The collapse of the sovereign debt market is the most important event of the last few days. This market is experiencing even larger sell-offs than the speculative debt market. In previous corrections, the junk debt market collapsed and government bonds served as a safe haven. This was the case in 2008, but also in March 2020.
As we can see in the chart below, which compares the US 20-year and the HYG junk debt index, there is a very noticeable difference between March 2020 and the June - September 2022 period.
U.S. sovereign bonds are underperforming other bond asset classes. This is a first.
Looking at this movement in a more recent window, we can see the magnitude of the drop in recent weeks:
The unprecedented collapse of the government bond market is a threat to all assets. The contagion of this real crash is already observable in the currency markets: the pound sterling is experiencing unprecedented volatility, reminiscent of the behaviour of Asian currencies at the end of 1997.
Gold continues to fall against the dollar, but not as fast as other currencies. But in other currencies, gold is trading near its highs.
Gold's continuation at highs in the British pound is likely to propel gold into a new bullish leg in that currency:
In euros, gold has just tested its ascending support. As long as it remains above €1660, this support remains valid:
But it is mainly in relation to the equity market that gold is starting to outperform. The strength of the dollar is affecting the SP500 index much more than the gold market. Gold is falling in dollar terms, but not as fast as the equity market. Graphically, the MACD cross of the GOLD/SPX curve indicates that gold will outperform in the very short term:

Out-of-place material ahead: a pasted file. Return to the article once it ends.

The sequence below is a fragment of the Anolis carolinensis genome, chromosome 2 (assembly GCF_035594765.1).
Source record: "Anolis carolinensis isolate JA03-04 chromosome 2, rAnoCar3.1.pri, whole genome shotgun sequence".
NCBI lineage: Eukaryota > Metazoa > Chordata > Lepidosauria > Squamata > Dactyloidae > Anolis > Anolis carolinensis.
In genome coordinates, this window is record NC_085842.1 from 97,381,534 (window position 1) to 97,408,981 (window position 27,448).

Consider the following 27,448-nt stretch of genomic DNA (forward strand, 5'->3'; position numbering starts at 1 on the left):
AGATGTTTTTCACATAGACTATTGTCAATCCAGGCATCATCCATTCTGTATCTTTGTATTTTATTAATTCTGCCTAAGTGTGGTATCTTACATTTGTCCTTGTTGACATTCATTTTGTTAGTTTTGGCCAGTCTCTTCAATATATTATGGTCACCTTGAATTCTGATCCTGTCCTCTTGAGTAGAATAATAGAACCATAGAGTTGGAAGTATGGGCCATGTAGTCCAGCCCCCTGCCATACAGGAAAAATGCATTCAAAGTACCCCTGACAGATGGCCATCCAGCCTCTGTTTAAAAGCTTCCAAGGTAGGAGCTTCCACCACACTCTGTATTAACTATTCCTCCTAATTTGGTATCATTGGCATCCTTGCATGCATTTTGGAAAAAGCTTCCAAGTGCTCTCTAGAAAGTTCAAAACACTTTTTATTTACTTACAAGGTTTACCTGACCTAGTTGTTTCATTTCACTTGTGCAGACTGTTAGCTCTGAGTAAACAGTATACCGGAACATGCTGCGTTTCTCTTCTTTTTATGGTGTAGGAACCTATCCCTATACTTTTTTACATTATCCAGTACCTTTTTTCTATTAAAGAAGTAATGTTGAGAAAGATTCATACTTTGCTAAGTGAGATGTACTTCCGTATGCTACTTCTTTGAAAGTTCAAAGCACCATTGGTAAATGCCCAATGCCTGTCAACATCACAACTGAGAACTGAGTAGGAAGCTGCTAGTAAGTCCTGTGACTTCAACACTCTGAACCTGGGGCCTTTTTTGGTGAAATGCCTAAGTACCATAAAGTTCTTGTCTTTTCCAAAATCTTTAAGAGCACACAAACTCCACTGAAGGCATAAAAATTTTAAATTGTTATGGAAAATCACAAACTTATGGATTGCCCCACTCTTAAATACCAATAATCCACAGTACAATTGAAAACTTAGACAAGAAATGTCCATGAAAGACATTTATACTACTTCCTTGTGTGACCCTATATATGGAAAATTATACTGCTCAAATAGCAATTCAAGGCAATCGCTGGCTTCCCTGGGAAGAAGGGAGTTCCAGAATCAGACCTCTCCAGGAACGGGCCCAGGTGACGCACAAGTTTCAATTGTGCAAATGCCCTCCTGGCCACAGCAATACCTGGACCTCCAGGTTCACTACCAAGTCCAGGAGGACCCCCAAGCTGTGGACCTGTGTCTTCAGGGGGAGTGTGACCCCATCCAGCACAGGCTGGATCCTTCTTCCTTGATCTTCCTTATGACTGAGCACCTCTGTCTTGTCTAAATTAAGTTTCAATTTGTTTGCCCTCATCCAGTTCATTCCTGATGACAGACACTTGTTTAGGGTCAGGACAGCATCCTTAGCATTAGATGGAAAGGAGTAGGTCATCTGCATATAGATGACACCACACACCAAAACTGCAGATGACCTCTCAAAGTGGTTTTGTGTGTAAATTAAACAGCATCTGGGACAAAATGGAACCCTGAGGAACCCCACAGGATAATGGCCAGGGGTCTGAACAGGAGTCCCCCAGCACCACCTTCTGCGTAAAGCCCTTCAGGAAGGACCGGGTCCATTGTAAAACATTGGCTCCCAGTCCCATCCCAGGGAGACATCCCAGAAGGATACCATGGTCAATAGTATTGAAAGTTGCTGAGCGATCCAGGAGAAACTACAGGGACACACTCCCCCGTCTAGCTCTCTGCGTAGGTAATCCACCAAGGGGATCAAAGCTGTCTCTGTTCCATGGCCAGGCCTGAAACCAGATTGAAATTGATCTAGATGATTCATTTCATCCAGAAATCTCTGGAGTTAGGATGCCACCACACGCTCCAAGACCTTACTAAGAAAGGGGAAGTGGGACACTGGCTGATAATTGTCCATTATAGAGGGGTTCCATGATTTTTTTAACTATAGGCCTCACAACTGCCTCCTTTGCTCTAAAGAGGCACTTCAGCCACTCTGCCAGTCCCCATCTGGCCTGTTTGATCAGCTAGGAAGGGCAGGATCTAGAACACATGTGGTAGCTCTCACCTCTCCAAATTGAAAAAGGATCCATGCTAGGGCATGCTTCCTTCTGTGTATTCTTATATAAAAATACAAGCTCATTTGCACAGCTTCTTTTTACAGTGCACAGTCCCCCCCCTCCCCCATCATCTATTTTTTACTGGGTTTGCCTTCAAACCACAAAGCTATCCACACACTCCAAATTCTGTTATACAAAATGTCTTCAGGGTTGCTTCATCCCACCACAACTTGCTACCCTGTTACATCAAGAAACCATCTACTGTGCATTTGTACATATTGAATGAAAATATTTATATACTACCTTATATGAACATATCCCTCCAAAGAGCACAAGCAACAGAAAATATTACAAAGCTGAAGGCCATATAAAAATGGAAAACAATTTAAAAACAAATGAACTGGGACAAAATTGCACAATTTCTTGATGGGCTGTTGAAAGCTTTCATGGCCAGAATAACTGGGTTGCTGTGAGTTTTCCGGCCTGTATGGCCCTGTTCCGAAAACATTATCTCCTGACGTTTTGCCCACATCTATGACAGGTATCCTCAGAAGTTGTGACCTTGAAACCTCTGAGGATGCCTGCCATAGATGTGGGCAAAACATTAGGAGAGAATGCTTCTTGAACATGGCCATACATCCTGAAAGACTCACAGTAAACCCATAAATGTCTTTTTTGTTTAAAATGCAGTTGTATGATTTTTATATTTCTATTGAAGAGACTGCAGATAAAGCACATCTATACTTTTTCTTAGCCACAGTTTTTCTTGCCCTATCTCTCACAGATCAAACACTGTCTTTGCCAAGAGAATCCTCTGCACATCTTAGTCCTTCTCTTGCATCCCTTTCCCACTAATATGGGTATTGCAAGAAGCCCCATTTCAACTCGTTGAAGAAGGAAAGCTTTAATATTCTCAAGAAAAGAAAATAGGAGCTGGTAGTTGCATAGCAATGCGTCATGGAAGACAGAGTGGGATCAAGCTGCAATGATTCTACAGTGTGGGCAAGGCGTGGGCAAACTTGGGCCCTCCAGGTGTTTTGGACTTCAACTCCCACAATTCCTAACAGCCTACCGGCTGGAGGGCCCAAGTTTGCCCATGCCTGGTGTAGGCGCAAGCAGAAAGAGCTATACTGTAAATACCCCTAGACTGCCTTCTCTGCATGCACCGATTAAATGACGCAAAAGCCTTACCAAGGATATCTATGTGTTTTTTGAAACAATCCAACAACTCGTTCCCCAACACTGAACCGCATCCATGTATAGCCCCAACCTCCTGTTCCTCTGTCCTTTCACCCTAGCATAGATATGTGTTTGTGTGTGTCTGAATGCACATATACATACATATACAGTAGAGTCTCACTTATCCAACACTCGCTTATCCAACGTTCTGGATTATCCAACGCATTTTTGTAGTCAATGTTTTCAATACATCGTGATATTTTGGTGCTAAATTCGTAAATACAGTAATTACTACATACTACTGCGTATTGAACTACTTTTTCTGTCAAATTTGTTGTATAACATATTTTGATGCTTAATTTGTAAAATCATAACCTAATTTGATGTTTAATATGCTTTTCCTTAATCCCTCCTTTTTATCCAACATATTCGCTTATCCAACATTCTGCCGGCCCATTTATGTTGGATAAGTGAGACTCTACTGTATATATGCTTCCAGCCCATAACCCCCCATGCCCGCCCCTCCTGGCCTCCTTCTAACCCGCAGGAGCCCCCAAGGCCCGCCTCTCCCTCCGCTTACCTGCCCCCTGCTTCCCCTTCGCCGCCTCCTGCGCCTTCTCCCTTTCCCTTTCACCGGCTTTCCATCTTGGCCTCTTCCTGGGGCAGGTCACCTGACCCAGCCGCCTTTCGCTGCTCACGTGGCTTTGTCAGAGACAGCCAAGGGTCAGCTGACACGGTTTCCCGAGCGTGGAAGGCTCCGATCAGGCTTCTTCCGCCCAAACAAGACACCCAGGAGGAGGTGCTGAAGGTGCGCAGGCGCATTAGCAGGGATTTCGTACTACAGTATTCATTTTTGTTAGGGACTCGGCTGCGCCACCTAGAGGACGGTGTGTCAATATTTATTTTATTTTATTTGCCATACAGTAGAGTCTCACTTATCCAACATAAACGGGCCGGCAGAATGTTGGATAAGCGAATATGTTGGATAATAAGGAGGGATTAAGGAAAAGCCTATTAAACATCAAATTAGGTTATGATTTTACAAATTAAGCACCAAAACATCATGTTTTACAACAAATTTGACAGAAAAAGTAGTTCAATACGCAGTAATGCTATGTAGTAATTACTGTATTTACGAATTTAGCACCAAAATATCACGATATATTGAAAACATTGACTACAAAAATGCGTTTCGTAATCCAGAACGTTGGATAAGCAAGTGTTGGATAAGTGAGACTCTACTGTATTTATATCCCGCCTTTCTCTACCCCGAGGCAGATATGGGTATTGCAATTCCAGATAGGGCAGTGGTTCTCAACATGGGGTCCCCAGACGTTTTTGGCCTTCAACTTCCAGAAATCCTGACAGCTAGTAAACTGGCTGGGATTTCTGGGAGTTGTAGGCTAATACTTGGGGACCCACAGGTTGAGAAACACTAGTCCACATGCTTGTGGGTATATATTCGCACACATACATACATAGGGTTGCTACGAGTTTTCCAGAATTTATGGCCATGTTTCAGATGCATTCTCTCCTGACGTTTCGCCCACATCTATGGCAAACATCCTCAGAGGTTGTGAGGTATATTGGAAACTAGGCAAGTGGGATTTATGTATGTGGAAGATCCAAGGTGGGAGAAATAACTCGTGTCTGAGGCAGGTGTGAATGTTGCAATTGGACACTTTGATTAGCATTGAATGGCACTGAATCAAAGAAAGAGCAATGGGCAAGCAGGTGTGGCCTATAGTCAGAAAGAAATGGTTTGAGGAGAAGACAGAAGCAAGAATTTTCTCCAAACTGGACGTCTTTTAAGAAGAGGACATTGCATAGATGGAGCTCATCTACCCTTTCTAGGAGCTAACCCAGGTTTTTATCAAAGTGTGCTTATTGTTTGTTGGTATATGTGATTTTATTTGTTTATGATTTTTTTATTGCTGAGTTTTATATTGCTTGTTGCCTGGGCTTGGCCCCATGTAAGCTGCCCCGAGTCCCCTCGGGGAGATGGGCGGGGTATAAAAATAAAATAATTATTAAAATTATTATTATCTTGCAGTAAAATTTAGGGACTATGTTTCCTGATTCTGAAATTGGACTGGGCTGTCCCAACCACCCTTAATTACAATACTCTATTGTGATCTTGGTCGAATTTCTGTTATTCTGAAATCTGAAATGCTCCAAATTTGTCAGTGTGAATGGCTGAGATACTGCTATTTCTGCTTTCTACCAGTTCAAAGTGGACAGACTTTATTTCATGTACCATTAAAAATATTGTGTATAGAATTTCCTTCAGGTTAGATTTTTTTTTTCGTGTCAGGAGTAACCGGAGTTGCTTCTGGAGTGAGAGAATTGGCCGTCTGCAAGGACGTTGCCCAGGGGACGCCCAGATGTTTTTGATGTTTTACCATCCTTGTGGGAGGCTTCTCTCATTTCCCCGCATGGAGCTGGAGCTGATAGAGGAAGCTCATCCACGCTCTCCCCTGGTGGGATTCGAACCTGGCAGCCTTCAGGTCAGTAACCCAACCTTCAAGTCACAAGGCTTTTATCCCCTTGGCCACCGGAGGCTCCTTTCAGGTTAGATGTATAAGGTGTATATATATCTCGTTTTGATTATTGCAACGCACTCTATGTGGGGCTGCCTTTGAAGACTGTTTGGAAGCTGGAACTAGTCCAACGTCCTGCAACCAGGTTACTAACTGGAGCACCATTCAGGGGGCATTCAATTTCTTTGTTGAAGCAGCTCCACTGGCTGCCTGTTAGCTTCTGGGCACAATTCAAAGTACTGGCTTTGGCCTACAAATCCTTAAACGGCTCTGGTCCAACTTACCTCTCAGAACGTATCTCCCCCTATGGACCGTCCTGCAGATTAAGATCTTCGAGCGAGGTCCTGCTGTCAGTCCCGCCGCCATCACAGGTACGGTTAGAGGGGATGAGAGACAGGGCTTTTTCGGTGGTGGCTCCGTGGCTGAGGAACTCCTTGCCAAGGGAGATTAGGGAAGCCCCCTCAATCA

The relative strength of gold prices is all the more remarkable when one considers the surge in the dollar in recent weeks. The DXY index is now following an exponential curve:
During the previous euro crisis in 2015, the dollar had experienced a remarkable rise of +25%. As a reaction, gold plunged by -25% in a few months.
This time, the dollar's upside explosion is +30% since 2021, but gold is only down -12%. If gold had behaved as it did in 2015, with an inverse correction to the dollar, gold would be trading today at less than $1300 per ounce!
The exponential rise of the dollar combined with the collapse of the sovereign debt bond market has created an unprecedented risk for the entire financial system.
It is in this context that the holding of physical gold outside the banking system, the ultimate insurance against these risks, finds its primary justification.
The correction in the price of "paper" gold still makes it possible to buy this insurance at a relatively low price, although premiums have risen in recent weeks, proving once again that the physical market is quite different from the paper market.
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The information contained in this article is for information purposes only and does not constitute investment advice or a recommendation to buy or sell.